CC: You, like so many, left El Paso for some time and have returned. What about the city do you think draws people back?
NS: So many things. I left right after high school and thought I would never come back. But almost as soon as I arrived in my new city, I really began to miss a few things. For me the two biggest things at the time were food and people (women specifically – remember I was in college at the time). Meals just didn’t taste as good outside El Paso. Once I left I also realized that the women here were extremely beautiful. Now I would extend that to say that the people overall in El Paso are truly beautiful. I don’t think that can be overstated.
CC: Caldo's mission focuses on the role of the artist in shaping community through contemporary art projects and programming. Do you foresee your practice intersecting with contemporary ideas? How?
NS: It’s possible. I don’t actually have a good grasp of what “contemporary” art projects and programming encompasses enough to be sure, buy my practice is something that can and should be molded to the reality that exists in the present moment, and so I would imagine it the two could intersect.
CC: What support have you received in El Paso? What support would you like to have access to as an artist?
NS: Mainly, the support I’ve received so far as an artist in El Paso has been in the form of encouragement and acceptance. These two things are huge by the way, without them I can’t imagine any artist flourishing. The El Paso artist community is very good at welcoming and encouraging, that’s a true gift we have here. In addition to those things, I think easier and more efficient access to the network of artists that exist here would be awesome, as well as funds to do projects and create.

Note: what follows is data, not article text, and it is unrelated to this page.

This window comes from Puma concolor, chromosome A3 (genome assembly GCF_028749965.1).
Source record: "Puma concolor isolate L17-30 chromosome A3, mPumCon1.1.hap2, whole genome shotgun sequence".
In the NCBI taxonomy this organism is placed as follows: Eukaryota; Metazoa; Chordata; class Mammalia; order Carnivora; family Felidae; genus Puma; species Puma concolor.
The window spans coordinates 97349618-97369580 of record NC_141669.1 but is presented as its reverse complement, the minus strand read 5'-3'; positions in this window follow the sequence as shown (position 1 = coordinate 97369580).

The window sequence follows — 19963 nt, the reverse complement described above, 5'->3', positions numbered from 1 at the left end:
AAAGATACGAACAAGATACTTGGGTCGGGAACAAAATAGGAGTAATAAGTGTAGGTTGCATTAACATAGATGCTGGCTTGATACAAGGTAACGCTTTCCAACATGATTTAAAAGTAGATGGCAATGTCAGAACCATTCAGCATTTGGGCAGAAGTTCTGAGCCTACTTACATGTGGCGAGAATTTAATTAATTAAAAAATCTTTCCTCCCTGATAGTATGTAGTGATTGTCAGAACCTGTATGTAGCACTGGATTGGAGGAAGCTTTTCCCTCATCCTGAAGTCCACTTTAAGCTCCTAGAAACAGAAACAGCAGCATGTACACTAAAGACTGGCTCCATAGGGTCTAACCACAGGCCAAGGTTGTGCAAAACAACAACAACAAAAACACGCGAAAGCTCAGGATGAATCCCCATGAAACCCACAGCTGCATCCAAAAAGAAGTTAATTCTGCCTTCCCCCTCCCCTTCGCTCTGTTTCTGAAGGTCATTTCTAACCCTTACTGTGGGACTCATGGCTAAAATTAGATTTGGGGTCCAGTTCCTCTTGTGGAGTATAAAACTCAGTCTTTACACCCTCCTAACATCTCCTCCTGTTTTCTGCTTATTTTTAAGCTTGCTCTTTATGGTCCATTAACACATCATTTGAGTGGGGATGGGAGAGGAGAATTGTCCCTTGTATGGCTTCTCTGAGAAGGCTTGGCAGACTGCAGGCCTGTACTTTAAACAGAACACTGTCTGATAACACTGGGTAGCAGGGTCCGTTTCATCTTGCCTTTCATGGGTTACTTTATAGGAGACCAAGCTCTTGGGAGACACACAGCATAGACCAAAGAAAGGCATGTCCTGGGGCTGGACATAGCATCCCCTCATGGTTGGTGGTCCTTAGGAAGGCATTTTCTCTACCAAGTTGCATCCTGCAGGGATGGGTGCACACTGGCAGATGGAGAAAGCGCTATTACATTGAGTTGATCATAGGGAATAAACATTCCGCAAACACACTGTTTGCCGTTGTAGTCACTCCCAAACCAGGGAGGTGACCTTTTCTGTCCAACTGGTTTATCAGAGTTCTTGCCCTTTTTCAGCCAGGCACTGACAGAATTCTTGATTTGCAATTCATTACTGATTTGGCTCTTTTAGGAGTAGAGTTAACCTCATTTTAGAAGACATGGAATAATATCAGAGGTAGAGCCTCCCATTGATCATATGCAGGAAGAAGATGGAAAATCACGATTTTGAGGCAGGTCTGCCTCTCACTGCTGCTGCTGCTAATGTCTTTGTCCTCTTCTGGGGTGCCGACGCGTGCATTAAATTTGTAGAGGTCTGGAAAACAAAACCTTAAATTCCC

CC: How would you compare the climate for artists in El Paso with that of other cities? What makes El Paso's art community unique? How can it be strengthened?
NS: As far as the potential to be strengthened, that’s a for sure thing, any community anywhere is never at its potential because of the nature of art and creativity, we always need to be growing into our art and that’s one of the beautiful things about the arts in general. As far as the El Paso art climate, I don’t think I know enough about other cities in order to make a decent comparison. But I will say that one thing that I would imagine makes El Paso unique, is the mixture of cultures that exists here. The Native/Anglo/Hispanic/Spanish/Tex-Mex/etc mixture that exists here is something that can’t help but be brought out in the art of the people.
CC: What do you believe the role of art and artists in a community can be? In society?
NS: I don’t think there’s enough time or paper to address that big a question. In brief though, I think artists serve as our philosophers, our mirrors, showing us who we are and offering us a glimpse of what we can be.
CC: How could artistic practices address the cultural identity and needs of this community?